SHOPPERS have been told not panic over supermarket shortages as retail bosses continue to raise concerns over the so-called "pingdemic".

Lidl said the number of employees self-isolating is "starting to have an impact on our operations", while the Co-op said it was being affected "by some patchy disruption to our deliveries and store operations".

Iceland's managing director, Richard Walker, said the supermarket was having to hire 2,000 temporary workers to prepare for "the exponential rise in pinging".

But Mr Walker told BBC Radio 4's Today programme that the "dramatic pictures that you might have seen in the media" of empty shelves "are isolated incidents and not widespread".

He said staff absence rates are now double the usual number, with the figure rising 50 per cent "week on week" due to people being told to self-isolate by the NHS app.

Mr Walker said: "We've now got over 1,000 staff off, who've been pinged. That's double the normal rates, and it's rising at 50% week on week.

"Our big concern is that we've kept all of our shops open throughout the pandemic, but now we have had to close one or two shops and reduce hours in others.

"But that could get a lot worse a lot quicker, unless the country's system is sorted out."

Mr Walker urged shoppers not to panic buy, saying: "There is certainly no problem with supply of stock.

"Panic-buying is only an option for those who can afford it and it often means that others go without."

Elsewhere, sandwich chain Pret A Manger has temporarily closed 17 shops due to staff being forced to self-isolate.

UK Business Secretary Kwasi Kwarteng said Mr Walker "was right to say shoppers shouldn't be panicking".

He said a "very narrow" list of sectors whose workers will be exempt from isolation rules in England will be published later today.

Retailers warned the situation around alerts from the NHS app is "untenable" and requires an urgent rule change.

Downing Street this week suggested that there would be no list of sectors whose fully-vaccinated workers could face loosened isolation restrictions to prevent staff shortages.

But in the face of mounting pressure, Mr Kwarteng said: "We're looking at different sectors and we will be publishing today the sectors that will be affected."

He said he would not "pre-empt" the list when asked if the food industry would be on it, amid pleas from bosses to prevent major staff shortages as Covid-19 cases soar.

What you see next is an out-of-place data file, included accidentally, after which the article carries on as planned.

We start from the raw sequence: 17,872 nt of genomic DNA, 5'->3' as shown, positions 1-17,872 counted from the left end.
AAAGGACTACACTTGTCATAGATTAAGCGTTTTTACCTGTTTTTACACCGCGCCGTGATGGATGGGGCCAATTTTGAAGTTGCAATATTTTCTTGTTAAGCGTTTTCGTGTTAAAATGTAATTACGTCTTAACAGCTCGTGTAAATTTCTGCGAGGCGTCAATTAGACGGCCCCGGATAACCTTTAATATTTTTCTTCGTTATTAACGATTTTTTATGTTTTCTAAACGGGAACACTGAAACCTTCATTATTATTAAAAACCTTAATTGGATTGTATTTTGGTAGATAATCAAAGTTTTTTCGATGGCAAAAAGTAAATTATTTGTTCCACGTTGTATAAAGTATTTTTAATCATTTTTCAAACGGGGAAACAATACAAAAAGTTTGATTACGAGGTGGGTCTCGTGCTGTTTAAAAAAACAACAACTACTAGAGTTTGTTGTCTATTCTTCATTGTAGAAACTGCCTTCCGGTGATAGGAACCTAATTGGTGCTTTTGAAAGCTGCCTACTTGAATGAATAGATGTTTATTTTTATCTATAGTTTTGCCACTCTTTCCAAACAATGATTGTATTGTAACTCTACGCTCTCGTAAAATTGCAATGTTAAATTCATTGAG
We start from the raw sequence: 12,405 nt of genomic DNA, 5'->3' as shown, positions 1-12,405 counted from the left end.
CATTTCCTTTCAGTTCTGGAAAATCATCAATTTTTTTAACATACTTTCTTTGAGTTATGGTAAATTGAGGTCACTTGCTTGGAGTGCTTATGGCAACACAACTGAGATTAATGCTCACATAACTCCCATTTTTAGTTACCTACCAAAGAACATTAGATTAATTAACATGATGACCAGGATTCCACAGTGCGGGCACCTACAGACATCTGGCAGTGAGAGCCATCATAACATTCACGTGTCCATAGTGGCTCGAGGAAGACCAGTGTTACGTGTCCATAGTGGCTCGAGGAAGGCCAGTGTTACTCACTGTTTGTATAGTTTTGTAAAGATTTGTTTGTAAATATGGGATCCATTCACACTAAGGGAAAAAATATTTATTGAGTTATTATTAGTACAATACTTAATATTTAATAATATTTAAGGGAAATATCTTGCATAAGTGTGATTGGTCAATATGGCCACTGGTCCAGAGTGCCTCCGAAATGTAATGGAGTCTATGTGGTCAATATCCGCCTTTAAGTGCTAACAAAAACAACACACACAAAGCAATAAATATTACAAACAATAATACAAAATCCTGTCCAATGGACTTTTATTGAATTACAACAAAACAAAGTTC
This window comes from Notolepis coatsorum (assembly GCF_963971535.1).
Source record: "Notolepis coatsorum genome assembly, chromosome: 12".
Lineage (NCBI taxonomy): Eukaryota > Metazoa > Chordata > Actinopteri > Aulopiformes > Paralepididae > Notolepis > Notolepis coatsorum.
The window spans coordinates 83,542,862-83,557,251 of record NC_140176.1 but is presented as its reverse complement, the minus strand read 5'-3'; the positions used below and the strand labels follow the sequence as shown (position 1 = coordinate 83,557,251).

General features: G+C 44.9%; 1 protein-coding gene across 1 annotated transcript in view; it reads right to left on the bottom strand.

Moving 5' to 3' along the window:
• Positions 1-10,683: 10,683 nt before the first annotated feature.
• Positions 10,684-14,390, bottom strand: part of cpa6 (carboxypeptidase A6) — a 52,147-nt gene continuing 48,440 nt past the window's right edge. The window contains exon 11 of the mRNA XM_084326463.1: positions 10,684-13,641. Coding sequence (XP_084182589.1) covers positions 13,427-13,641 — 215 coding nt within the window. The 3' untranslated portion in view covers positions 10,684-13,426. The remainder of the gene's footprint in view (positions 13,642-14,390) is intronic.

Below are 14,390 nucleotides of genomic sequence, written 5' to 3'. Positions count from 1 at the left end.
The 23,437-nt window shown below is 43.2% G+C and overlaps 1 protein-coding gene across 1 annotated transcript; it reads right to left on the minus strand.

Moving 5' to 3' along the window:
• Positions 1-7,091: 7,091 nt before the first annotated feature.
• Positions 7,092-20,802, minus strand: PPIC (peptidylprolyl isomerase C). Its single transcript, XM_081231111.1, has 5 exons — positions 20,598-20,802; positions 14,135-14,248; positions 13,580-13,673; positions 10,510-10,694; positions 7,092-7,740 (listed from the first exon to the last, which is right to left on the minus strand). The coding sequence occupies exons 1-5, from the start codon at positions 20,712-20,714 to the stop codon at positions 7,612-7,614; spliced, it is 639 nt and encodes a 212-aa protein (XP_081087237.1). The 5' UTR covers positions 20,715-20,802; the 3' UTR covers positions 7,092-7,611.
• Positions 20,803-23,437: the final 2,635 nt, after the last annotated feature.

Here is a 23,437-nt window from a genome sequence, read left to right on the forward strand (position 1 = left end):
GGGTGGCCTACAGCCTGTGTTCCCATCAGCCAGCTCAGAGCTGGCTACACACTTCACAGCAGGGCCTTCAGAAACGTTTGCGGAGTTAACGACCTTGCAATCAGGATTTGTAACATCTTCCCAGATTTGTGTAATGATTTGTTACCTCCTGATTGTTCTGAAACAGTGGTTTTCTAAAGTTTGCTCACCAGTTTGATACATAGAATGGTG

But he told BBC Breakfast the list would be "very narrow, simply because we don't want to get into a huge debate about who is exempt".

The British Retail Consortium (BRC) has urged ministers to "act fast" to allow fully-vaccinated workers, or those who test negative, to be exempt from isolation after a "ping".

BRC chief executive Helen Dickinson warned stores are closing, hours are being reduced and consumers are facing reduced choice.

"I think what the most important thing for Government to do is to recognise that the current situation is untenable," she told BBC Breakfast.

Boris Johnson announced the plan for a "small number" of critical workers to be able to continue their roles despite being pinged as he scrapped most of England's Covid restrictions on Monday.

On Tuesday, the Prime Minister's official spokesman said: "It's not a blanket exemption and my understanding is we're not going to be producing a list covering individual sectors, these business-critical areas will be able to apply for exemptions to their host departments."

But the UK Government appears to have changed course on that amid mounting criticism.

A lorry driver shortage was putting increased pressure on the country's grocery supply chain and empty shelves were witnessed in some supermarkets across the country.

Mr Kwarteng had to tell businesses to "stick to the rules" after a food distribution company struggling with staff shortages advised workers who are pinged by the NHS app to take tests and continue working, in breach of the Government advice.

Bidfood chief executive Andrew Selley defended his approach for delivery drivers to continue working if they have negative results as "appropriate and safe" for the "critical workers".

"If they are pinged we ask them to take a PCR test, if that's positive then clearly they'll isolate but if it's negative we ask them to come back to work and we have a process of doing lateral flow tests daily away from their workplace and if that's negative they can proceed with their work," he told Today.

But Mr Kwarteng responded: "I would stick to the rules, which are very clear, which say that if you are pinged you should self-isolate."